The Pacific Region contains 67 National Wildlife Refuges located in Hawaii and other Pacific Islands, Idaho, Oregon, and Washington. They encompass wetlands, estuaries, grasslands, nesting seabird colonies, forests, remote atolls with extensive coral reef ecosystems, high mountain deserts and all of the variations in between.
The National Wildlife Refuge System is one of America’s greatest conservation success stories. Wildlife Refuges have helped save many species from extinction and have protected a myriad of other wild species including fish, migratory birds, and many other plants and animals and the habitats that support them.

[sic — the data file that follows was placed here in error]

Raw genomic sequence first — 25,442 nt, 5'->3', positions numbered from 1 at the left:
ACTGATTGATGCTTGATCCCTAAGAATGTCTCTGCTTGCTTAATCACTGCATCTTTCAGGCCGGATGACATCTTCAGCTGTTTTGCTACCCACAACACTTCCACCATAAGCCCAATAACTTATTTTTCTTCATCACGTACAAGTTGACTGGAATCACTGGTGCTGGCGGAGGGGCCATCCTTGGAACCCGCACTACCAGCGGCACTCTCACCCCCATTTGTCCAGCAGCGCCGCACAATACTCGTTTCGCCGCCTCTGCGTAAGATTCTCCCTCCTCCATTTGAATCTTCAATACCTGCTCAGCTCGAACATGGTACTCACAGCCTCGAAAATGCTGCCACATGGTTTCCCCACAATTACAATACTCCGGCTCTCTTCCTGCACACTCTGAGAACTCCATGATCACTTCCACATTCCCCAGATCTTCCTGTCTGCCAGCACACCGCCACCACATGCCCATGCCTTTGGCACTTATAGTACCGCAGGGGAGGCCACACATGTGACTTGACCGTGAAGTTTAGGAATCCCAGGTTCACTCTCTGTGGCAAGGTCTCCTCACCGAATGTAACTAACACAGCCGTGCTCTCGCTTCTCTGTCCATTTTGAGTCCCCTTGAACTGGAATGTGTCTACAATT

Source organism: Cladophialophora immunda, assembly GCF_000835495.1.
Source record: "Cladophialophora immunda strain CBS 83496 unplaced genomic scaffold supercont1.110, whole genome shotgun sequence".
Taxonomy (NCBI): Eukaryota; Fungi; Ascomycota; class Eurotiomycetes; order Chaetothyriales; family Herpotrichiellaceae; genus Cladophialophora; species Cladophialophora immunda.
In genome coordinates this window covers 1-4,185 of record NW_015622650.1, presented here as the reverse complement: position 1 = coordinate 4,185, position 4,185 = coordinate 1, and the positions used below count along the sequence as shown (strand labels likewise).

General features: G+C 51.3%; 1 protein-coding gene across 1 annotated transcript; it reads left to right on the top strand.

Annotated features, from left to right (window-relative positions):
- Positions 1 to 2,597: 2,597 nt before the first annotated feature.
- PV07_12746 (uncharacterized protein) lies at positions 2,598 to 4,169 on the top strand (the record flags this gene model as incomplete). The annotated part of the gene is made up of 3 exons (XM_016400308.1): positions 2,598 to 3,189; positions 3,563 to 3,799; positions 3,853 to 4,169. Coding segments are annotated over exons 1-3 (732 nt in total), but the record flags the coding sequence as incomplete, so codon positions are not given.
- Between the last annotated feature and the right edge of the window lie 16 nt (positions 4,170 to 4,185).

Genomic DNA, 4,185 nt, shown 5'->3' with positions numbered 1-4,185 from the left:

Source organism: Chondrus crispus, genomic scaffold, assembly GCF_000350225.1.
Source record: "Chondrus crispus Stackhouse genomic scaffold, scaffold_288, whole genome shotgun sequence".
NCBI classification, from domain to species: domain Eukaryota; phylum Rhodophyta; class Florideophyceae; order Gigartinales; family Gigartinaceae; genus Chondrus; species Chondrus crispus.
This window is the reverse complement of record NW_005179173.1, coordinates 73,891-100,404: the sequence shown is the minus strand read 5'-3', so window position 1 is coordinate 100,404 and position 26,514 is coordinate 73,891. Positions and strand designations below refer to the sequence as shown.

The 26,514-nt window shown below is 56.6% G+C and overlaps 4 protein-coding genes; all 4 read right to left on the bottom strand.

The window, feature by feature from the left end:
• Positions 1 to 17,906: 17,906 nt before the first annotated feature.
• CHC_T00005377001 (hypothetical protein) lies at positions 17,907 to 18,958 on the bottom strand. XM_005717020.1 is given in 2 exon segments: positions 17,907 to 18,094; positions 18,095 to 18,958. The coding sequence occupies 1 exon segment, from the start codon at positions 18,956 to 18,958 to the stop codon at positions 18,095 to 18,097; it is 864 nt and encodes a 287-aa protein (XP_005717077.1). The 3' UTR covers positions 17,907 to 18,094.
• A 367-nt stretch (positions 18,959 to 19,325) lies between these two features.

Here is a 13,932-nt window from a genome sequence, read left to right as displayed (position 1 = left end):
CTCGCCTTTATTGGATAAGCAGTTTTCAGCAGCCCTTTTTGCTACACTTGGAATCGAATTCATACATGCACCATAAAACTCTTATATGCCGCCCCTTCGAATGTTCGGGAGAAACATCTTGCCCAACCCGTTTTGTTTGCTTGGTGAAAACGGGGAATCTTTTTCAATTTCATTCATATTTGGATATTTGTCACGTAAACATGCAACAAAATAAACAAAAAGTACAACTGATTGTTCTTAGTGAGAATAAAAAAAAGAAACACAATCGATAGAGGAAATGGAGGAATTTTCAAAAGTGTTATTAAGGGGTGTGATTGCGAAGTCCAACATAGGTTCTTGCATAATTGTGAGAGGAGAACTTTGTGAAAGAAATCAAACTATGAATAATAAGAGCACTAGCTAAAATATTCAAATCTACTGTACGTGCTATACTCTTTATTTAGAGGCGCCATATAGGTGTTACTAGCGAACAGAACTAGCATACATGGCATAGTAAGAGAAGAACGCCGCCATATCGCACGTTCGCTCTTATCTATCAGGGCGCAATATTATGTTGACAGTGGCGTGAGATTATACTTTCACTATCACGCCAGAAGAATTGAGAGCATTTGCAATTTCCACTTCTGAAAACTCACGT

National Wildlife Refuges are far more than havens for wild plants and animals. Visitors are welcome to most wildlife refuges, where they are encouraged to take part in one or more outdoor pursuits. When found to be compatible with the purposes for which the refuge is created, wildlife observation, photography, hunting, fishing, interpretation and environmental education are designated by law as priority activities offered by the National Wildlife Refuge System.